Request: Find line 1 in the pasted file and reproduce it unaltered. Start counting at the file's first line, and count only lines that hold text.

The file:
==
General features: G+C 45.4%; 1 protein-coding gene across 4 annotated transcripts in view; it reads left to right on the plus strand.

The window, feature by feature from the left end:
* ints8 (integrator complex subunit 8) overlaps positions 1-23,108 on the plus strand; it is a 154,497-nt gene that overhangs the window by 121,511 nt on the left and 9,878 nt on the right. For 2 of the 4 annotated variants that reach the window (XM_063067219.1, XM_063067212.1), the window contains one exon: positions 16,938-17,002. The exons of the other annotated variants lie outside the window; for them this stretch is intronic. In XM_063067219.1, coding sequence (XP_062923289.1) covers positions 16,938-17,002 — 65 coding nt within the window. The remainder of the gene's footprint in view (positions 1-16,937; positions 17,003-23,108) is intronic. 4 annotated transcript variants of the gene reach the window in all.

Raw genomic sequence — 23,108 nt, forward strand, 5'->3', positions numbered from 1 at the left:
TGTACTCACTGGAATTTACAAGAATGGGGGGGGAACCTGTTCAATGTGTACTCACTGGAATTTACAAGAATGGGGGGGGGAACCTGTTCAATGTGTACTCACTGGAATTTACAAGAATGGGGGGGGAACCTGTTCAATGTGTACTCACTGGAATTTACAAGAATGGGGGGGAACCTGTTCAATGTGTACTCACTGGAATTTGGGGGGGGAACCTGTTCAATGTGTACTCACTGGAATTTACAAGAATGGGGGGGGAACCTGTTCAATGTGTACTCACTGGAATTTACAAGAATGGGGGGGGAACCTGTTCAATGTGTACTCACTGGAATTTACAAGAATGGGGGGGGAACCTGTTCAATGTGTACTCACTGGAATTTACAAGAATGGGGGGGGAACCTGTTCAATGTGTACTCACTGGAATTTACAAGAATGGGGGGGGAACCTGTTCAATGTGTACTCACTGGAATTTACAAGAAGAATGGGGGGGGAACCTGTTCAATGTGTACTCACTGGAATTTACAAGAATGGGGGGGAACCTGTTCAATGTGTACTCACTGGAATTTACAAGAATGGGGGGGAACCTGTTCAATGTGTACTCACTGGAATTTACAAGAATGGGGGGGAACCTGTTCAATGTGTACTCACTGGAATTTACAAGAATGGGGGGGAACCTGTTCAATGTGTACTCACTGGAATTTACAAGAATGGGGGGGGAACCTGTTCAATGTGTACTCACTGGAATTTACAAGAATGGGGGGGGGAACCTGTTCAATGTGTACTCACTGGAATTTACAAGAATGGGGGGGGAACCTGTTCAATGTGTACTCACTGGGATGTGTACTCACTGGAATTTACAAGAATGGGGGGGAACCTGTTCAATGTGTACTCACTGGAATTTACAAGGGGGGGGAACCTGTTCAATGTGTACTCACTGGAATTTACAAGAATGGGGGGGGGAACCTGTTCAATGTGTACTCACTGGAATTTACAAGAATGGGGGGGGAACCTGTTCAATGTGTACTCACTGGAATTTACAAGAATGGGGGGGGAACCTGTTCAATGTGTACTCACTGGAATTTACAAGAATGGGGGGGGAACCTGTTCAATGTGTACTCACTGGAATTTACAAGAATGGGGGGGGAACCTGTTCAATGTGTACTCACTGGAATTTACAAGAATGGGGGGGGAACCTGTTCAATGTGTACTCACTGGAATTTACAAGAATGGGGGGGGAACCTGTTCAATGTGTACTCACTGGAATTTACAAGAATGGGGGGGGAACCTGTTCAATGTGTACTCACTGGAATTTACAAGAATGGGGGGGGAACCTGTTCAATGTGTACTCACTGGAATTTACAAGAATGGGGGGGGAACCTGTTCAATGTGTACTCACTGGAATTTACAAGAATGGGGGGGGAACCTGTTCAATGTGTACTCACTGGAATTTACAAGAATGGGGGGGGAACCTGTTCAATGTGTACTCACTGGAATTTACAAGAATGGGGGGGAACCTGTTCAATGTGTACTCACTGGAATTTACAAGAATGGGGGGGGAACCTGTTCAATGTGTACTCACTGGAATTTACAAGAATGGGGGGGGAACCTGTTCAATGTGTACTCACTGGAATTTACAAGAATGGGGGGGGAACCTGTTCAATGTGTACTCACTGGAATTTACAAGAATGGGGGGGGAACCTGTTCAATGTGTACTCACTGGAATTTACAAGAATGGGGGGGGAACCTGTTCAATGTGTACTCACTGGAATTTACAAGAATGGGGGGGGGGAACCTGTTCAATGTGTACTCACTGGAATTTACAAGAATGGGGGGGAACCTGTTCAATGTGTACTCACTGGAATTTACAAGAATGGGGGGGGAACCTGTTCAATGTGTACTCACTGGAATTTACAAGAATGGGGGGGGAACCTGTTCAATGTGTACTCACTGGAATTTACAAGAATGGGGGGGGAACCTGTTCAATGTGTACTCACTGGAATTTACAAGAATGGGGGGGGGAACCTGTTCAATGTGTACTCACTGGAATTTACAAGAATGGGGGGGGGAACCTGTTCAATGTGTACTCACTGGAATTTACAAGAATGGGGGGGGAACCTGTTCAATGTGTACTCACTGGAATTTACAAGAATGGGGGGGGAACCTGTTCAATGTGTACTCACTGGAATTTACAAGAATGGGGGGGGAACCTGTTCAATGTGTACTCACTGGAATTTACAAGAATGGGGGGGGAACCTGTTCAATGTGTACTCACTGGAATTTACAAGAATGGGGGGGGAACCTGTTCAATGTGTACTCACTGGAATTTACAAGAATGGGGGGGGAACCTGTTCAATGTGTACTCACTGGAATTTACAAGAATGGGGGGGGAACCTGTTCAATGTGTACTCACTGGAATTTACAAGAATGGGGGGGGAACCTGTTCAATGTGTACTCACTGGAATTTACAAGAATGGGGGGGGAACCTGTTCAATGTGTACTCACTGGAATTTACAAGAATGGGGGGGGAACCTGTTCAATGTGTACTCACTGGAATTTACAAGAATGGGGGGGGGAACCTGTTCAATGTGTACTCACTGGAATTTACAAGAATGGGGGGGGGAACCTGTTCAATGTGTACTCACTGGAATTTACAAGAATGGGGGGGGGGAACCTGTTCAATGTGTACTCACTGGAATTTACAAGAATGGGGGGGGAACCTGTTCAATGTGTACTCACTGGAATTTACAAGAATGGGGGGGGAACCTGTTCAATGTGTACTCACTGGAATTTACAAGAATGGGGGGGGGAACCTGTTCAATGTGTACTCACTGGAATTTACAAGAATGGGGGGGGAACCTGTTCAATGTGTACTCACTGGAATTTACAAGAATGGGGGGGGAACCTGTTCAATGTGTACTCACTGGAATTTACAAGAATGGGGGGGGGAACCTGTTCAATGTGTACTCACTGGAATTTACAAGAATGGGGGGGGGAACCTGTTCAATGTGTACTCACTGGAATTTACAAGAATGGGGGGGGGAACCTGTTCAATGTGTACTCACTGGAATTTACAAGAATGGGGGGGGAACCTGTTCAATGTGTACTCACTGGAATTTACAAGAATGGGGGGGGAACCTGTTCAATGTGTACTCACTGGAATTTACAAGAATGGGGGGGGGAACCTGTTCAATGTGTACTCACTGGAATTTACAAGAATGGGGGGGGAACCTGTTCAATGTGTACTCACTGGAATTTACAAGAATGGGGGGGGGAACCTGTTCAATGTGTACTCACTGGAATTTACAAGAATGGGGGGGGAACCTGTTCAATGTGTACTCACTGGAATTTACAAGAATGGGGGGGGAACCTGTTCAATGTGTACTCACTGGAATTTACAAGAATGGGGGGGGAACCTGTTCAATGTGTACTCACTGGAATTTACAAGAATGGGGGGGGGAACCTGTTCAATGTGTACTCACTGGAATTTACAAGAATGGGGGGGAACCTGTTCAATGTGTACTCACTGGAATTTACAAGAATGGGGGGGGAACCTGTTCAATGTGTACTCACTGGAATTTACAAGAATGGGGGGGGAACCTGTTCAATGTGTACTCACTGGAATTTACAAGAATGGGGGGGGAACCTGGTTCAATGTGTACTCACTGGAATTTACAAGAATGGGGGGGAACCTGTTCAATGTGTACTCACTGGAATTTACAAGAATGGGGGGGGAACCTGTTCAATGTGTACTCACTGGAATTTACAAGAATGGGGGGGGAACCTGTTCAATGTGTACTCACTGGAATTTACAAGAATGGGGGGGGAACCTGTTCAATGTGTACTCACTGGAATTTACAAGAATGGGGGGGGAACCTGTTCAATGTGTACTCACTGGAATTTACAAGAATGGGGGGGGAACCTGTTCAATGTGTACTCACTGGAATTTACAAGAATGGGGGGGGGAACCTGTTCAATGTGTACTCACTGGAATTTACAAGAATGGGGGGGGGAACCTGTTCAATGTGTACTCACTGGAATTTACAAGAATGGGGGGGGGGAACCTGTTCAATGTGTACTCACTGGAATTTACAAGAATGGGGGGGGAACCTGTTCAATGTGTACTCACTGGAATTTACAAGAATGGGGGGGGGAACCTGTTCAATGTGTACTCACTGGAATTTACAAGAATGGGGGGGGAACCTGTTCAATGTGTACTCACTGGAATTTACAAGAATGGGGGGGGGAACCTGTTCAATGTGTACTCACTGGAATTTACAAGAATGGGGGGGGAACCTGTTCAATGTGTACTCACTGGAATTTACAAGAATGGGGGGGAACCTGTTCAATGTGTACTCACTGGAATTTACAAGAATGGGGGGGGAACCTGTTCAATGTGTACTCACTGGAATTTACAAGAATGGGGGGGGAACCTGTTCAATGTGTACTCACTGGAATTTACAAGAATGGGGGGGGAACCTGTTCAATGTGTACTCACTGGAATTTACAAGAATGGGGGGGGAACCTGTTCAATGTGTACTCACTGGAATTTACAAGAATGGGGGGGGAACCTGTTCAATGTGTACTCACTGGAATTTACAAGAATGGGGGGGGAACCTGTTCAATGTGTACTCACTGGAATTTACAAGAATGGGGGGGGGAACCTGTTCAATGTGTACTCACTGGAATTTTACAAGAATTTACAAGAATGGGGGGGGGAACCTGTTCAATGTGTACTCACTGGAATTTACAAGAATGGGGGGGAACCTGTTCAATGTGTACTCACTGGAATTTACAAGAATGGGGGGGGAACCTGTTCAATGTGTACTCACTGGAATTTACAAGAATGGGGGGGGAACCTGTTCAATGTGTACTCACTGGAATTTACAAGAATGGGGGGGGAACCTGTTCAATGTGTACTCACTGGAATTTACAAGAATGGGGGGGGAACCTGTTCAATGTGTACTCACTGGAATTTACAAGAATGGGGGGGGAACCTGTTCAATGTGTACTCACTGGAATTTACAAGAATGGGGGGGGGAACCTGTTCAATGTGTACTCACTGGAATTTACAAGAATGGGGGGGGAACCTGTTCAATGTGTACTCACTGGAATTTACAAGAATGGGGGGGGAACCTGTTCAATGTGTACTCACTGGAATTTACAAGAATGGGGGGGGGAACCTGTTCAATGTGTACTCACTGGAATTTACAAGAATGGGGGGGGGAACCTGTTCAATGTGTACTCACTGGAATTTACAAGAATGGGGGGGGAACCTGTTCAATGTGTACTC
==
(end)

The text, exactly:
General features: G+C 45.4%; 1 protein-coding gene across 4 annotated transcripts in view; it reads left to right on the plus strand.